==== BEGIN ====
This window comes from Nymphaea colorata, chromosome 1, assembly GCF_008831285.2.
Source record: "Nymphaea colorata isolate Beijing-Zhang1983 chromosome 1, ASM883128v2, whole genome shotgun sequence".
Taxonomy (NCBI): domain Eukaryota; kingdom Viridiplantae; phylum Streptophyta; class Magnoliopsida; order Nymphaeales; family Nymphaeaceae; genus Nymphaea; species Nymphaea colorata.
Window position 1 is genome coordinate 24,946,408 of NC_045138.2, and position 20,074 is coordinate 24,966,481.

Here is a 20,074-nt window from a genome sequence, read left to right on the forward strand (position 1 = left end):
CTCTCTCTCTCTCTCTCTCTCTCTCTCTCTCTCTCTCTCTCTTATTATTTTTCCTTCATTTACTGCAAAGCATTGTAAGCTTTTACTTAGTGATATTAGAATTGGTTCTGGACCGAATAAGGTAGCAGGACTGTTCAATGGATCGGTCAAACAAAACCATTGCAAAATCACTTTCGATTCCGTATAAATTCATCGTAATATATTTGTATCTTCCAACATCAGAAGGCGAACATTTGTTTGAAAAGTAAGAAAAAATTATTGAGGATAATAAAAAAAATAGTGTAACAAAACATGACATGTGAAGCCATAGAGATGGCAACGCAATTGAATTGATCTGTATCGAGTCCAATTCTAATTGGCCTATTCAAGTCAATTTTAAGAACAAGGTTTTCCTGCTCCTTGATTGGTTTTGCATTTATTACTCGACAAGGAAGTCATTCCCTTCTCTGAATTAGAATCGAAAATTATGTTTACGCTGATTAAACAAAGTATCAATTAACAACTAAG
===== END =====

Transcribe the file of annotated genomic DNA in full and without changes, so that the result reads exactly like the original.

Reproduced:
This window comes from Nymphaea colorata, chromosome 1, assembly GCF_008831285.2.
Source record: "Nymphaea colorata isolate Beijing-Zhang1983 chromosome 1, ASM883128v2, whole genome shotgun sequence".
Taxonomy (NCBI): domain Eukaryota; kingdom Viridiplantae; phylum Streptophyta; class Magnoliopsida; order Nymphaeales; family Nymphaeaceae; genus Nymphaea; species Nymphaea colorata.
Window position 1 is genome coordinate 24,946,408 of NC_045138.2, and position 20,074 is coordinate 24,966,481.

Here is a 20,074-nt window from a genome sequence, read left to right on the forward strand (position 1 = left end):
CTCTCTCTCTCTCTCTCTCTCTCTCTCTCTCTCTCTCTCTCTTATTATTTTTCCTTCATTTACTGCAAAGCATTGTAAGCTTTTACTTAGTGATATTAGAATTGGTTCTGGACCGAATAAGGTAGCAGGACTGTTCAATGGATCGGTCAAACAAAACCATTGCAAAATCACTTTCGATTCCGTATAAATTCATCGTAATATATTTGTATCTTCCAACATCAGAAGGCGAACATTTGTTTGAAAAGTAAGAAAAAATTATTGAGGATAATAAAAAAAATAGTGTAACAAAACATGACATGTGAAGCCATAGAGATGGCAACGCAATTGAATTGATCTGTATCGAGTCCAATTCTAATTGGCCTATTCAAGTCAATTTTAAGAACAAGGTTTTCCTGCTCCTTGATTGGTTTTGCATTTATTACTCGACAAGGAAGTCATTCCCTTCTCTGAATTAGAATCGAAAATTATGTTTACGCTGATTAAACAAAGTATCAATTAACAACTAAG